As we move towards the end of 2021, Environmental Charter Schools looks back on this last calendar year and our work together with you, our community and supporters.
Each school year, conversations with leadership, staff and stakeholders throughout ECS lead us to identify organization-wide priorities, or “Wildly Important Goals.” As described in 4 Disciplines of Execution, Wildly Important Goals are one to two highly important goals that must be achieved in order for the organization to meet its mission.
ECS Strategic Priorities for the 2021-2022 School Year
- Safe return to school for all students, teachers and staff
- Strengthen Advisory at ECS to reinforce the tenet “every child is a blessing.”
- Implement high-leverage instructional best practices for the new normal
1. Safe return to school for all students, teachers and staff
With our full return to campus this school year, safety is of the utmost importance.
At ECS, our safety measures are working. We continue to engage in wide-scale testing and have had very few positive COVID cases – two school-based transmissions since March 2020. With a strong operations team, and the addition of our Director of Health and Safety and site-based Safety Coordinators, our school community members continue to practice safety measures, (including masking, washing/sanitizing, maintaining ventilation and vaccination.
We are extremely happy to report that this calendar year we have had zero on-site transmissions and low positivity rates. Currently, 93% of our staff across all four schools and our administrative team are vaccinated. We’ve also offered multiple vaccine clinics at our schools sites for our students, families and community members.
2. Strengthen Advisory at ECS to reinforce the tenet “every child is a blessing.”
In the 2020-2021 school year, a continuing priority was to Confront Anti-Blackness and Racism. In our work with Dr. Kenjus Watson and Dr. Tiffani Marie, we learned about the Four Tenets for Black Wellness.
4 Tenets of Black Wellness
- Every child is a blessing*
- We all have a sacred purpose
- All of us have wisdom and medicine that come from our cultures, histories, and our peoples
- We must commit to the journey of ongoing healing, cleansing and rejuvenation
These four tenets provided our team with principles that can help us improve the experience of Black students, families and staff and the experience of all students and staff in our schools. As part of our focused energy on one tenet – Every child is a blessing – we began to reimagine our advisory program for grades 6-12 to better reflect this.
What do we mean by “strengthen advisory at ECS to reinforce the tenet ‘every child is a blessing.’”
Perceiving every child as a “blessing” is seeing them as someone positive, who contributes to the community, and possesses gifts that can be shared and appreciated. Each student comes with a unique history, perspective and experience. By strengthening our advisory program, we create spaces where each child can show up in their fullness; we intentionally craft environments where every student has positive relationships with adults and feels known, valued and loved. Our love for our students is not conditional on their behavior or academic success.
This tenet expects that we set an expectation for how we treat students, colleagues and families, and how we expect students to treat each other. Living this tenet enables us to confront anti-Blackness and racism in our relationships, classrooms and school communities.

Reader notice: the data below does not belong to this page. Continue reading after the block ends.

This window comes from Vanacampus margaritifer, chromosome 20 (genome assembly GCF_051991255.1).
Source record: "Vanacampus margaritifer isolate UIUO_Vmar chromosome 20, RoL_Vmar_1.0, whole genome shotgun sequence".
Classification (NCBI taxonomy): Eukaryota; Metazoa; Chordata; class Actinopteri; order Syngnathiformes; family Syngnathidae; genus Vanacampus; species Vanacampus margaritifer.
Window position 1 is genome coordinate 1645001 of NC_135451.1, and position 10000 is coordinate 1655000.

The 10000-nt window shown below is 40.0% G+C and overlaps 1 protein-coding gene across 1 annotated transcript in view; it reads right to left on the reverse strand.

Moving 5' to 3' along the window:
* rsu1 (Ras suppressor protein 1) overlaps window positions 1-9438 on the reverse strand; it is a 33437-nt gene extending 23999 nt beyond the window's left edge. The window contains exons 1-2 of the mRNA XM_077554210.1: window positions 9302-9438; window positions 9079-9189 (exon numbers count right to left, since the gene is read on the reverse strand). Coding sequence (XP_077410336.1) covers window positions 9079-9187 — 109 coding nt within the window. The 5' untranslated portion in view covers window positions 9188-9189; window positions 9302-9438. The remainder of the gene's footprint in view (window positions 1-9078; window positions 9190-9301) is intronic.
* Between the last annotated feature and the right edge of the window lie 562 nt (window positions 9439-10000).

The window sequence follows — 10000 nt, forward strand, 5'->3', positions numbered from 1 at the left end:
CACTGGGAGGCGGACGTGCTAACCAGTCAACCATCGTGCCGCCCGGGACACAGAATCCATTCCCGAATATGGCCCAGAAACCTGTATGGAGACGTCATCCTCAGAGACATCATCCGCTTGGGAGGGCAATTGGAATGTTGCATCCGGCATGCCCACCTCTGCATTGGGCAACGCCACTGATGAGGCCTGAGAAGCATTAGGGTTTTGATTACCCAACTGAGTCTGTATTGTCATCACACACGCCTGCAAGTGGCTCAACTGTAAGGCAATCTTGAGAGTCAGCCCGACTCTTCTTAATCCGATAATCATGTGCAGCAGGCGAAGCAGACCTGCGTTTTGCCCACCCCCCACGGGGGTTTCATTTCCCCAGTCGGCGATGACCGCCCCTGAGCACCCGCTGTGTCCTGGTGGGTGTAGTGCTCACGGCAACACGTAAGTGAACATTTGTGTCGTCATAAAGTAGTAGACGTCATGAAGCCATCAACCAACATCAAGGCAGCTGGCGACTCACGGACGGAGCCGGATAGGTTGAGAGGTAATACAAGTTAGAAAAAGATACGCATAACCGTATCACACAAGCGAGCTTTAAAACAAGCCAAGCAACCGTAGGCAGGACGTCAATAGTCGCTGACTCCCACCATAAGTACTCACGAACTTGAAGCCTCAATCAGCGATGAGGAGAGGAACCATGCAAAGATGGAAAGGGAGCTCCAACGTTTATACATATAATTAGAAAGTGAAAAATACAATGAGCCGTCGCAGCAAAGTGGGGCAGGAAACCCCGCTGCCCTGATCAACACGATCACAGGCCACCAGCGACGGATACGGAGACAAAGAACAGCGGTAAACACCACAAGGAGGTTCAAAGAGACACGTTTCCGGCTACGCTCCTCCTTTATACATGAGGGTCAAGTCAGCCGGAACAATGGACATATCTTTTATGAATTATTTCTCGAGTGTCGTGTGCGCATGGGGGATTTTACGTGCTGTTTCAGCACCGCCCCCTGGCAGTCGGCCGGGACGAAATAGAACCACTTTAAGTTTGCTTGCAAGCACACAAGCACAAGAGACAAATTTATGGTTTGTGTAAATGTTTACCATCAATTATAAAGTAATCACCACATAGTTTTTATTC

Restorative Practices provides a framework for the deeply reflective, recursive work we must engage in. Just as humans need food and shelter, they need human relationships and a sense of belonging. Restorative Practices strengthen relationships between individuals as well as social connections within communities.
*The use of the word “blessing” in a public school setting may raise questions. This word is intentionally used because of its historical meaning.
- It honors the history and practices of Black and African American cultures
- It respects the beliefs and traditions of many of our families
- It acknowledges that the work we do is mission driven– whether the driving force is secular social justice or religious conviction.
3. Implement high-leverage instructional best practices for the new normal
We learned a great deal over the past two years about teaching, learning, and leading that we want to retain as we returned to in-person instruction this year. Out of necessity, we learned to support students more effectively and efficiently using both human and technological resources. In pursuit of equity for all ECS students, we established and bolstered tiered interventions to better meet their needs during this extended crisis. The pandemic helped us realize that there are more reliable and efficient ways to connect with parents and families and we leveraged new strategies to reach our community.
As we returned to campus and to more normal operations, we planned with intention for our new normal of 2021-2022. Our academic priority was to implement an inclusive multi-tiered system of support with an emphasis on specific high-leverage Tier 1 instructional practices aimed at supporting all students, but with particular focus on English Language Learners (ELs), Students with Exceptionalities (SWEs) and African-American students.
The principles of Universal Design for Learning tell us that when we focus on ensuring programmatic accessibility for our neediest students, we ultimately improve access and outcomes for all students. By prioritizing the articulation and implementation of an inclusive multi-tiered system of support, we can address the urgent needs of student groups who have historically experienced disproportionate outcomes. (i.e., ELs, SWDs, and African-American/Black students).